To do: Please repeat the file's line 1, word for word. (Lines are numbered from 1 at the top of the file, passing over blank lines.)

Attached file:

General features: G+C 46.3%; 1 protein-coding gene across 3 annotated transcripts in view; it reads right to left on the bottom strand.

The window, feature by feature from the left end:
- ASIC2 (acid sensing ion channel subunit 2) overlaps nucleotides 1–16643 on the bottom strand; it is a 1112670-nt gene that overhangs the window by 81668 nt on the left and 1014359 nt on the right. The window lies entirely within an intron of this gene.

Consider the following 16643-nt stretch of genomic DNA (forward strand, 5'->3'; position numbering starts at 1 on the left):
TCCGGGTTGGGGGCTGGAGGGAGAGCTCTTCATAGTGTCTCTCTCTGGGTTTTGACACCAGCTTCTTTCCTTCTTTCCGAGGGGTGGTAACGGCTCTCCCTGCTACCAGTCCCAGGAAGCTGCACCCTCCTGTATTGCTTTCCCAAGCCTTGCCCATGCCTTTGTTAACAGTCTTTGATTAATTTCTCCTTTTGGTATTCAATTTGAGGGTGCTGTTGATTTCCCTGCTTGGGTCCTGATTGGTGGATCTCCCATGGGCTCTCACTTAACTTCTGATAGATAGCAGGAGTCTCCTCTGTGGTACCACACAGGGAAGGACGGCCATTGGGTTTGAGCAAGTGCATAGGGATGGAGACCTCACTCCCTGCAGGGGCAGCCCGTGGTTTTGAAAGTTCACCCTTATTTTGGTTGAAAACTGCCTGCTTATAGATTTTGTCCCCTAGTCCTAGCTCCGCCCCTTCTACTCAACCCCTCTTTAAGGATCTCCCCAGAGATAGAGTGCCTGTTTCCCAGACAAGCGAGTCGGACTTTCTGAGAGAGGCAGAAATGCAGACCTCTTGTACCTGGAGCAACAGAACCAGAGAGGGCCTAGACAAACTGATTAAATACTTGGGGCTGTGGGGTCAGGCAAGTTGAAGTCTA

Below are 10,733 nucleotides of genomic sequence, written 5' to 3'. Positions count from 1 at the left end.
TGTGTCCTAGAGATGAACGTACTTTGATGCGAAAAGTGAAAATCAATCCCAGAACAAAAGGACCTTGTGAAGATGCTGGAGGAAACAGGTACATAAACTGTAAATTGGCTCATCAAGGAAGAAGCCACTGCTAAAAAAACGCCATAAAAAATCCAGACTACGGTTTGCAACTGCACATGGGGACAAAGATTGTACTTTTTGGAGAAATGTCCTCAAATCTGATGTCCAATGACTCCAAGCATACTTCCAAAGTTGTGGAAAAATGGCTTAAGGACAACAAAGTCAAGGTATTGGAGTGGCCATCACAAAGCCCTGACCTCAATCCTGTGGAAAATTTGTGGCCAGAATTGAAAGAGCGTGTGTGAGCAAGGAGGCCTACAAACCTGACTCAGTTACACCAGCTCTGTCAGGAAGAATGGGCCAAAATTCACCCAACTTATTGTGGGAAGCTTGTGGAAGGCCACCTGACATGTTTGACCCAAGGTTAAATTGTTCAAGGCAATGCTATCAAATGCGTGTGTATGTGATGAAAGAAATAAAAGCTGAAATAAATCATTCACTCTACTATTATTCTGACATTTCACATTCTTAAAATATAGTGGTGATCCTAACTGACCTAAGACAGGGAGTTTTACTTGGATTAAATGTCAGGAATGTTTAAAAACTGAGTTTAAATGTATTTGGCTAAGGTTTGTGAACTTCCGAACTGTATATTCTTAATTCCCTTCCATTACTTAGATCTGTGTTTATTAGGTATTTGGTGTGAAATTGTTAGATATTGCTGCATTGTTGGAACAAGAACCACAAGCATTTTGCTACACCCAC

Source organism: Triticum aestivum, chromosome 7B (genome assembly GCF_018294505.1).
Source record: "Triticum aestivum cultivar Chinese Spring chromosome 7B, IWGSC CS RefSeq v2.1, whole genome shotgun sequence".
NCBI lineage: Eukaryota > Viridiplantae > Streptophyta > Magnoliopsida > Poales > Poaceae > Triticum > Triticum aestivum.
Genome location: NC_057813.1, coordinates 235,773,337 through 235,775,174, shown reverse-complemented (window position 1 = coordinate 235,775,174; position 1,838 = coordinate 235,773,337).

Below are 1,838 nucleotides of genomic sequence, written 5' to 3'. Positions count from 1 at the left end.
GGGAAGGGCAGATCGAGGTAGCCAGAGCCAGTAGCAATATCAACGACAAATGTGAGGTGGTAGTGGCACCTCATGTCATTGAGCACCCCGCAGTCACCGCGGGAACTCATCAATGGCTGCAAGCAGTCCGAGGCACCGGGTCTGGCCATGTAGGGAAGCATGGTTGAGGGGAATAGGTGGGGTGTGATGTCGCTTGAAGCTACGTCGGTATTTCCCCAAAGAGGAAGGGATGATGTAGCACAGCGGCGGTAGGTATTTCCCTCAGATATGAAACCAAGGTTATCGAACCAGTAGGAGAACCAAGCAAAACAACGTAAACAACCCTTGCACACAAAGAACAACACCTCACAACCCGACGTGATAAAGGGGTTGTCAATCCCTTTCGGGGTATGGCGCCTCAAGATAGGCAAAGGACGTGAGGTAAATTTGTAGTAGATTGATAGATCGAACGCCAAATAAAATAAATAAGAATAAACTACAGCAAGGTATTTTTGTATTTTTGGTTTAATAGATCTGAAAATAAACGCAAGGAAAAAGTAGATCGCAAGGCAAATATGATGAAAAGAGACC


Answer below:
General features: G+C 46.3%; 1 protein-coding gene across 3 annotated transcripts in view; it reads right to left on the bottom strand.